Saturday, April 11, 2009

video art vs YouTube

I was shocked to read about how the common person has risen up in audacity and mass numbers to seize, re-factor, and popularize the abstract notions and esoteric practices of video artists, who were represented as having a limited number of tricks of their sleeves.

Artists Unite Against User Generated Content! was the slogan that seemed to be slinking around between the lines. If "everybody's doing it", then what more or different can be brought to the table by the video artist?

If kids are playing around with, and perfecting, all the art toys, how can the video artist stand out and command top dollar, social prestige, and gallery exhibits? If the best video is already on YouTube, why bother with a visit to an installation, where nothing much happens anyway?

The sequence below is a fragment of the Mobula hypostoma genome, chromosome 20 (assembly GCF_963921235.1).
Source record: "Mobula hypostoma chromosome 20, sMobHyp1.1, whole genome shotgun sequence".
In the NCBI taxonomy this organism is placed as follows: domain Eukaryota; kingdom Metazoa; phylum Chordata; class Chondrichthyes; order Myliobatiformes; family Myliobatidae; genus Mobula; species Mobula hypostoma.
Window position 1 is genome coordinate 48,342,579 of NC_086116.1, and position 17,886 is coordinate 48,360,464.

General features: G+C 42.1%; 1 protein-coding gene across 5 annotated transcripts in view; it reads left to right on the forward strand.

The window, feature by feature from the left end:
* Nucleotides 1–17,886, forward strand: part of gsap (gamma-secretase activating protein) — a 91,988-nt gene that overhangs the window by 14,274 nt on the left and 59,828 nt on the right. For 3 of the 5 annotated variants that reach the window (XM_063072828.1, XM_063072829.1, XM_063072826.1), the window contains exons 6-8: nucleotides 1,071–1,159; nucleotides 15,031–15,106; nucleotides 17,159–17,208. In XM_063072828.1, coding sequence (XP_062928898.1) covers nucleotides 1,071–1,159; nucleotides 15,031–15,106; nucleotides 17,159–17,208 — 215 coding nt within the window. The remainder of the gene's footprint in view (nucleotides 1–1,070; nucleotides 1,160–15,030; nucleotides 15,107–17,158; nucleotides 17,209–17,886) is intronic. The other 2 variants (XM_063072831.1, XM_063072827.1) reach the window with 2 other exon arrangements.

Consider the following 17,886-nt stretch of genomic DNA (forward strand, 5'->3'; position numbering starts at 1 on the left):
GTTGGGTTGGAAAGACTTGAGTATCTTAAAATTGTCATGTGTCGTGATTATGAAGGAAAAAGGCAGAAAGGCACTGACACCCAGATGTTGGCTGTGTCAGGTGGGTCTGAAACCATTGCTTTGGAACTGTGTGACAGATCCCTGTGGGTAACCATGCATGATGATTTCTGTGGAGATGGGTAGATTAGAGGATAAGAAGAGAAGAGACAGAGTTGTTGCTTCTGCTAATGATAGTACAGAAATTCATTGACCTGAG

If this topic interests you, you may want to read my small posting at Rhizome at the New Museum. It's my first blog post over there, where I archive my best music videos.

"Music Videos for Abandoned Art Galleries"


Also recommended "Moments of Illumination" on Lawrence Jordan's video art: "which includes many of the greatest films ever made by means of cutout collage animation, a range of lyric films that capture the spirit of his life and the lives of other California artists in the late 1950s and early ’60s, and films directly inspired by and incorporating poetry."

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